Sex, Lives & Stereotypes

May 2, 2011


They walk the margins of life and the law. St Kilda’s street workers are the most visible, and at times vulnerable, element of the sex trade. They are talked of, rather than talked to, with grainy images of women on street corners held up as cautionary tales of lives and worlds gone wrong. A year ago, photographer Gemma-Rose Turnbull joined St Kilda Gatehouse, a support centre for St Kilda’s drug users and prostitutes, as an artist in residence. She began photographing the street workers, then gave them cameras to photograph themselves. The images are often blurry, but they carry raw truths. Pictures of street corners, clients, drugs and the detritus of hard lives. They, and their accompanying words, have common themes, of abuse at a young age, violence, of using and being used. There is sorrow and cynicism, alongside strength and humour.


I RAN away from home and started working on the street at 13. I had a very good upbringing, was not sexually abused, grew up in Middle Brighton, went to a ladies’ college.

Parents separated, didn’t understand it, and was hurting. Just knew that when I went away, that it hurt my parents. And also gave, in my child mind, that possibility of them getting back together.

It opened up a brand new world. I went from one week playing with dolls, to going out earning $2000 to $3000 in one night. Men to me was money. No boyfriends, no nothing. I didn’t go through that normal, you know, teenager, getting a crush on a guy and dating and going to the movies and that. Why do that? They were just my bread and butter.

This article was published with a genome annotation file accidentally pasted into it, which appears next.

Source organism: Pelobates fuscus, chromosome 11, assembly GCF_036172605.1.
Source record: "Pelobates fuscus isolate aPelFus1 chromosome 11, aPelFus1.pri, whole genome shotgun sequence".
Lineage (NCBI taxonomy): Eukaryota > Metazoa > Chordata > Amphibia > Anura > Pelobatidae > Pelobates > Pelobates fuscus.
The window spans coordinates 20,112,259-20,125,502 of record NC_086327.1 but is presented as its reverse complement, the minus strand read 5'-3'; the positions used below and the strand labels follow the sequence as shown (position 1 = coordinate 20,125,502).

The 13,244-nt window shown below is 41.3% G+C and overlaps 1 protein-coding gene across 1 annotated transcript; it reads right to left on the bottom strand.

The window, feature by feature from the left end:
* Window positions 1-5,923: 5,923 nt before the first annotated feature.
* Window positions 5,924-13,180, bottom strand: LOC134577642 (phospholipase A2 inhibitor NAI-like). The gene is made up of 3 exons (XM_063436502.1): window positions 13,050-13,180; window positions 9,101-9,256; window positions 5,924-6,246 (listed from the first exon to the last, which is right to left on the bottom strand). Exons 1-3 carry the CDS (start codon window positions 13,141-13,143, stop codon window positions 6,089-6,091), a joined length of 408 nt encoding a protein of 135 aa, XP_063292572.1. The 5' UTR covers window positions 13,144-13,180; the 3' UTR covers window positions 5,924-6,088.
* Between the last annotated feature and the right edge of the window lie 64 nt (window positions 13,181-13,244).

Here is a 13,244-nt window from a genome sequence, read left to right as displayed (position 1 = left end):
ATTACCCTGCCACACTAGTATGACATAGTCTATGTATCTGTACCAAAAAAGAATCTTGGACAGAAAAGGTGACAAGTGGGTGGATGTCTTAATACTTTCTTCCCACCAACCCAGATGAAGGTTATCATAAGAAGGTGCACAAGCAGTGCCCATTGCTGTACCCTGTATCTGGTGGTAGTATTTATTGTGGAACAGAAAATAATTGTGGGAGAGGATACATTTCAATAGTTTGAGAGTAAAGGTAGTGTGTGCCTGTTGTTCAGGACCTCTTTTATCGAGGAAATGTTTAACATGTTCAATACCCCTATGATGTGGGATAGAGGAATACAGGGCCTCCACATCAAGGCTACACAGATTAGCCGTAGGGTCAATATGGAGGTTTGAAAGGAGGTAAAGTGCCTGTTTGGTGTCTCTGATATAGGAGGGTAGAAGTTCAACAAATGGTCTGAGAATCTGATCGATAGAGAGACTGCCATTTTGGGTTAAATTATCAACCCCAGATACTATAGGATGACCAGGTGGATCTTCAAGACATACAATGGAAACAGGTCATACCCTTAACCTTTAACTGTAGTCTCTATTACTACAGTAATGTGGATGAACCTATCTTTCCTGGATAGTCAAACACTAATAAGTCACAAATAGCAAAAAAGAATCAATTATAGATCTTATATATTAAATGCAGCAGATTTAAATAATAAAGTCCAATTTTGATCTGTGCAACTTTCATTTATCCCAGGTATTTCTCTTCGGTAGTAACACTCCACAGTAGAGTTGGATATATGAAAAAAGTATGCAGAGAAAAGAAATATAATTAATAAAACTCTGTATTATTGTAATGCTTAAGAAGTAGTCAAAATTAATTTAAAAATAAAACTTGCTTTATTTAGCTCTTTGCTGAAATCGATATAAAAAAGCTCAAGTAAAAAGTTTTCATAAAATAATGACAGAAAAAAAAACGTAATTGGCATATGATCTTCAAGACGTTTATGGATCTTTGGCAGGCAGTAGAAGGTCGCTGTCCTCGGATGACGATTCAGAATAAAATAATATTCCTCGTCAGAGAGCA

I started using heroin when I was about 15. Had a raging habit. Most of my teen years I don’t remember because I was taking big, big handfuls of pills.

I fell pregnant at 20; I saw [someone’s] baby hanging out and that horrified me. I promised [myself] that if I ever fell pregnant, I’d get off all the drugs.

In the meantime, the police had rung my parents and said that I’d be dead within 12 months. A week later, I found out I was pregnant and by the time I was six months pregnant, I was off all drugs. I still spin out how I struggled to achieve that, and never touched heroin since.

Now I’ve retired, sort of. If regular clients come along I’ll see them. I’m still down around the street a lot. I do whatever I can.

Luna Park, St Kilda at night

The young girls don’t realise what they’re getting into, and every single under-age worker down here comes from residential care. I mean, I think that’s pretty disgusting; that the welfare, the government that is supposed to be looking after these children … they’ve taken them away from their home because there’s a concern for their wellbeing, yet they shove them into residential care and next thing you know they’re out on the street.

They should be held accountable, it’s not a life for a child. It’s too easy to get addicted to the money. And they don’t see the dangers. They don’t see the sleazebags that will use and abuse them.

The people [in St Kilda] make you feel uncomfortable. I swear most of them have not learnt a single bit of manners; staring, comments, rude comments. I especially love the ladies that make comments ‘cos I’ll strut up to them and say, ”Thank you, ladies. Ladies like you keep ladies like me in business.” It goes way over their heads.

I can understand residents being annoyed by living with the byproducts of sex work and drug use, but I guess the alternative is thieving.

The fact is that St Kilda, the prostitutes were there, right from the word go. St Kilda is known as a red-light district all over the world.

About the Project

Red Light Dark Room: Sex, Lives & Stereotypes

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